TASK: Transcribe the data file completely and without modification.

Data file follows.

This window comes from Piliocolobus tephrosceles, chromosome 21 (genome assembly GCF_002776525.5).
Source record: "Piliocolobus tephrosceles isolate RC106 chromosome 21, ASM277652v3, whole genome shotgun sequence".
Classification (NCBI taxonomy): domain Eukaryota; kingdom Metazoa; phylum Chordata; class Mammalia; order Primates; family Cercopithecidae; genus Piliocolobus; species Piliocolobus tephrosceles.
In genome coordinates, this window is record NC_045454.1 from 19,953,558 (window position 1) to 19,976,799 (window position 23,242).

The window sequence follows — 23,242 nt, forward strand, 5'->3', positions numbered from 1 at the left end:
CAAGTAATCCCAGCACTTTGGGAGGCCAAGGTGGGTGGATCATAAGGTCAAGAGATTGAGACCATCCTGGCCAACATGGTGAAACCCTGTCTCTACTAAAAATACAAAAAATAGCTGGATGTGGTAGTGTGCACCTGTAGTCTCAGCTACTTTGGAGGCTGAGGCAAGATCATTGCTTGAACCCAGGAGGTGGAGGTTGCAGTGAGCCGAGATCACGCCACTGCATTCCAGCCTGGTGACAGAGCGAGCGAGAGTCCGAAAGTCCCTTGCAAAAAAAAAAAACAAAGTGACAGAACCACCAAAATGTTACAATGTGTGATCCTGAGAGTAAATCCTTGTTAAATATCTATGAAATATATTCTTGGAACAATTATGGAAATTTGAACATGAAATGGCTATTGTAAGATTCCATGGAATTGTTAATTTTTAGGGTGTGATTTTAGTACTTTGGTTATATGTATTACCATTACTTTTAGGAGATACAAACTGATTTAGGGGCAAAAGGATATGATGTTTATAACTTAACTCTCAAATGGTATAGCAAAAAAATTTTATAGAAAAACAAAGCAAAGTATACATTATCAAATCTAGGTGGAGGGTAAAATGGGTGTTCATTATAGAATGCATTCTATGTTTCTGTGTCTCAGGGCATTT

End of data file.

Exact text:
This window comes from Piliocolobus tephrosceles, chromosome 21 (genome assembly GCF_002776525.5).
Source record: "Piliocolobus tephrosceles isolate RC106 chromosome 21, ASM277652v3, whole genome shotgun sequence".
Classification (NCBI taxonomy): domain Eukaryota; kingdom Metazoa; phylum Chordata; class Mammalia; order Primates; family Cercopithecidae; genus Piliocolobus; species Piliocolobus tephrosceles.
In genome coordinates, this window is record NC_045454.1 from 19,953,558 (window position 1) to 19,976,799 (window position 23,242).

The window sequence follows — 23,242 nt, forward strand, 5'->3', positions numbered from 1 at the left end:
CAAGTAATCCCAGCACTTTGGGAGGCCAAGGTGGGTGGATCATAAGGTCAAGAGATTGAGACCATCCTGGCCAACATGGTGAAACCCTGTCTCTACTAAAAATACAAAAAATAGCTGGATGTGGTAGTGTGCACCTGTAGTCTCAGCTACTTTGGAGGCTGAGGCAAGATCATTGCTTGAACCCAGGAGGTGGAGGTTGCAGTGAGCCGAGATCACGCCACTGCATTCCAGCCTGGTGACAGAGCGAGCGAGAGTCCGAAAGTCCCTTGCAAAAAAAAAAAACAAAGTGACAGAACCACCAAAATGTTACAATGTGTGATCCTGAGAGTAAATCCTTGTTAAATATCTATGAAATATATTCTTGGAACAATTATGGAAATTTGAACATGAAATGGCTATTGTAAGATTCCATGGAATTGTTAATTTTTAGGGTGTGATTTTAGTACTTTGGTTATATGTATTACCATTACTTTTAGGAGATACAAACTGATTTAGGGGCAAAAGGATATGATGTTTATAACTTAACTCTCAAATGGTATAGCAAAAAAATTTTATAGAAAAACAAAGCAAAGTATACATTATCAAATCTAGGTGGAGGGTAAAATGGGTGTTCATTATAGAATGCATTCTATGTTTCTGTGTCTCAGGGCATTT